Employees Bring Bad Moods Home, But They Disappear By Morning
A good night’s sleep may be the remedy for a bad day at work, suggests a new University of Florida study on the unexplored relationship between job satisfaction and the shifting moods of employees.
Employees who have stressful days bring their negative moods home with them at night, but in most cases they disappear by morning, said Timothy Judge, a UF management professor who did the research.
“The boundaries between work and family are pretty permeable, and this is one more piece of evidence that people do tend to take their work home,” said Judge. “The one comfort is that the effect is short-lived and gone by the next day.”
The findings can give insight to employers trying to develop workplace environments that lead to enjoyment and satisfaction on the job, which boosts employee performance, said Judge, whose results are published in the August edition of the Journal of Applied Psychology.
“If employers care about the work-family balance achieved by their employees -- and there is reason to believe that they should -- they can contribute to positive moods in both work and family life by the way they treat employees,” he said. “For employees, this spillover effect provides further evidence of the importance of being in a satisfying job. As far as we know, no one has ever looked at the spillover of job attitudes to mood at home that same day, and then followed it the next day (at work) as well.”
Judge and Remus Ilies, a management professor at Michigan State University, in East Lansing, surveyed 55 UF employees who had access to both a computer at work and at home. The participants were selected through an e-mail letter soliciting participation sent to a random sample of employees listed in the university e-mail directory. The sample included personnel with typical administrative positions, such as secretary and office manager.
The participants logged on to a Web page, and completed job satisfaction surveys and mood surveys at 9 a.m., noon and 3 p.m. each day during working hours for two weeks, as well as once each night during the evening hours at home.
To assess mood, participants used a six-point scale ranging from “not at all” to “extremely much” to report how strongly they felt about statements such as “right now each minute of work seems like it will never end,” and “right now I find real enjoyment in my work.”
The study found the amount of spillover employees experienced both at home and work depended on whether they were introverts or extroverts. Extroverts were more likely to go home and talk about the day’s experiences than were introverts, who tended to keep their frustrations bottled up, he said.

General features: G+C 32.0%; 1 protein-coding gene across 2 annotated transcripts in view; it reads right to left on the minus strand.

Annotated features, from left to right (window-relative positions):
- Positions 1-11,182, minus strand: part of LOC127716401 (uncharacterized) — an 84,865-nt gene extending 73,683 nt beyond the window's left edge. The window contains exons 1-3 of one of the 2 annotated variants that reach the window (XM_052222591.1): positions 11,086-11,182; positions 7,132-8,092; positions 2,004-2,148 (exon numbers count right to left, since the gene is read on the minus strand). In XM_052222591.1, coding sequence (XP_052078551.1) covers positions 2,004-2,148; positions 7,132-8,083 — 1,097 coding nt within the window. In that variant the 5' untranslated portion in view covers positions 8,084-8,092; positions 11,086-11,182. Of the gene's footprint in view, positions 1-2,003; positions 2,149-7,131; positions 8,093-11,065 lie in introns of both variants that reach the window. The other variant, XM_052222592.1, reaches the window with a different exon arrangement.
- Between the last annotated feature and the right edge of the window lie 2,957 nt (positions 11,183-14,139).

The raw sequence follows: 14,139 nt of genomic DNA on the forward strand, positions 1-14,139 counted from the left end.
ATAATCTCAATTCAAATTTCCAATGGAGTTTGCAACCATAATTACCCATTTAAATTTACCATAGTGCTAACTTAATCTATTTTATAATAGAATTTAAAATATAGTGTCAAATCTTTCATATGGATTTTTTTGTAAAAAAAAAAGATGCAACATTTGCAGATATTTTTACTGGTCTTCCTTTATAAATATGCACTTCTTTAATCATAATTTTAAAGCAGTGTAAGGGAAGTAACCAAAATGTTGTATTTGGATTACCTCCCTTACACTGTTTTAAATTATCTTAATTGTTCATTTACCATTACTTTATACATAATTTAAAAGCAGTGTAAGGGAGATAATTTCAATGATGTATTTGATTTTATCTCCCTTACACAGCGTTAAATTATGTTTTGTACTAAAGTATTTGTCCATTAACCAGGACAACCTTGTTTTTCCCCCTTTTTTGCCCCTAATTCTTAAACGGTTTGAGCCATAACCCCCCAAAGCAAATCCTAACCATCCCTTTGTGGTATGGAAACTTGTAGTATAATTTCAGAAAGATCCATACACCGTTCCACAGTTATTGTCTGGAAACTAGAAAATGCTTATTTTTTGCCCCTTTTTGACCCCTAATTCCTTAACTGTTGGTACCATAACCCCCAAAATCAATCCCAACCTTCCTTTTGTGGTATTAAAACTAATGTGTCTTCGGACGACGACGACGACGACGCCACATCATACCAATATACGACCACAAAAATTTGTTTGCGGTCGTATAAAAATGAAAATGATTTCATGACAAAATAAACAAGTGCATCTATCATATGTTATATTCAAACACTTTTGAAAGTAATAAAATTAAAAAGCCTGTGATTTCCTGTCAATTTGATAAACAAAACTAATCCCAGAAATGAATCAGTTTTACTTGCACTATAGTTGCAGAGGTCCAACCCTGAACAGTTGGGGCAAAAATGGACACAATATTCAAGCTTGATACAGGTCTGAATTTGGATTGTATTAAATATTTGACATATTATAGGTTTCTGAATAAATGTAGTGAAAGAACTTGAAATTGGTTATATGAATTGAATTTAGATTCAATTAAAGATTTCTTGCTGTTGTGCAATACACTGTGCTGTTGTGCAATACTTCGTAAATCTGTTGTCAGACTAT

“There is evidence to suggest that introverts do this because they are naturally more stimulated, and so need less environmental stimulation and social interaction,” he said. “Extroverts are deficient in this and need more stimulus. They actually perform better on tests if they have caffeine.”
Judge said he did the study because he believes the emotional experience at work is important to many employees and should be to employers as well, because research is showing that emotions experienced at work have repercussions for employee behavior on the job, such as helping other employees and customers.
Fortunately, most surveys reveal that people are relatively pleased with their jobs, Judge said. In general, research has shown that employees are satisfied with their jobs on average about 70 percent to 80 percent of the time, he said.
Expressing how one’s day has gone may provide a catharsis for people, Judge said. By getting things off their chests, they are able to deal with them and move on, he said.
“We know that moods are fairly ephemeral or fleeting so that even though we are affected by these experiences, our mind has the ability to digest them and reset by the next day,” he said.
Susan Seitel, president of Work and Family Connection, a Minnetonka, Minn., company that helps employers create supportive and effective workplaces, said Judge’s study confirms that the work-personal life link is “unmistakable.”
“We’ve always known that when a person brings home the stress of his or her work day, there’s an impact,” Seitel said. “Things don’t go smoothly when mom or dad aren’t relaxed; relationships suffer, kids react, people are hurt and angry. The result is more stress.”
She said companies can help by giving employees “more flexibility, more control over how, where and when work is done, and by being clear about what a day’s work really is.”
Source: University of Florida